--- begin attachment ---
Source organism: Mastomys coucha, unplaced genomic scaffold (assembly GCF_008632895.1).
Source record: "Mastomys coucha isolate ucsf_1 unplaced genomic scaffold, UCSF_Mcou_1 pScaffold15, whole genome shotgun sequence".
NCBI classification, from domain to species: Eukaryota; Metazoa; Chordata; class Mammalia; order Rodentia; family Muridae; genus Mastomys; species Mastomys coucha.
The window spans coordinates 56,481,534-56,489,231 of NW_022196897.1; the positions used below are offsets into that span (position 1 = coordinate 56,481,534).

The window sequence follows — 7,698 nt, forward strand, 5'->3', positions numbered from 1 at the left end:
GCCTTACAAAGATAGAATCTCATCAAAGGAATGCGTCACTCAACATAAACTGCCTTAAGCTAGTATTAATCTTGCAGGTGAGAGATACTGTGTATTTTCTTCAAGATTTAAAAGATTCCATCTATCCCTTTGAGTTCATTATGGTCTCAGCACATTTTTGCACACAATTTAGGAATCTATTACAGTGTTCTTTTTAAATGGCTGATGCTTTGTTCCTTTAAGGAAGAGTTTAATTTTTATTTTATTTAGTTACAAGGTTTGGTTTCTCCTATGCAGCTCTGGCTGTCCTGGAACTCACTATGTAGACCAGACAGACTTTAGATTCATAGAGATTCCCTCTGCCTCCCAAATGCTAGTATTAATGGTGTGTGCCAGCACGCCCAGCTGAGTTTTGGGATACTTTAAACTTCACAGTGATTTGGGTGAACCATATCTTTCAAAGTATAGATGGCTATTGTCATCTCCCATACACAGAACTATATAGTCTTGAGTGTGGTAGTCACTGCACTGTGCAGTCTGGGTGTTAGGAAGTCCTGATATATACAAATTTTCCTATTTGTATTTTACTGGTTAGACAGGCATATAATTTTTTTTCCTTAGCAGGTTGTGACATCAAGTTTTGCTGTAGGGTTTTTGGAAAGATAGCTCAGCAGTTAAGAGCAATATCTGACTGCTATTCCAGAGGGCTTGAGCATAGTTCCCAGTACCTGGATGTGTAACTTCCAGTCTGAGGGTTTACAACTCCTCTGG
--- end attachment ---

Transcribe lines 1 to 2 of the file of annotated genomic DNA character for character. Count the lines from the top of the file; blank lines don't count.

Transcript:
Source organism: Mastomys coucha, unplaced genomic scaffold (assembly GCF_008632895.1).
Source record: "Mastomys coucha isolate ucsf_1 unplaced genomic scaffold, UCSF_Mcou_1 pScaffold15, whole genome shotgun sequence".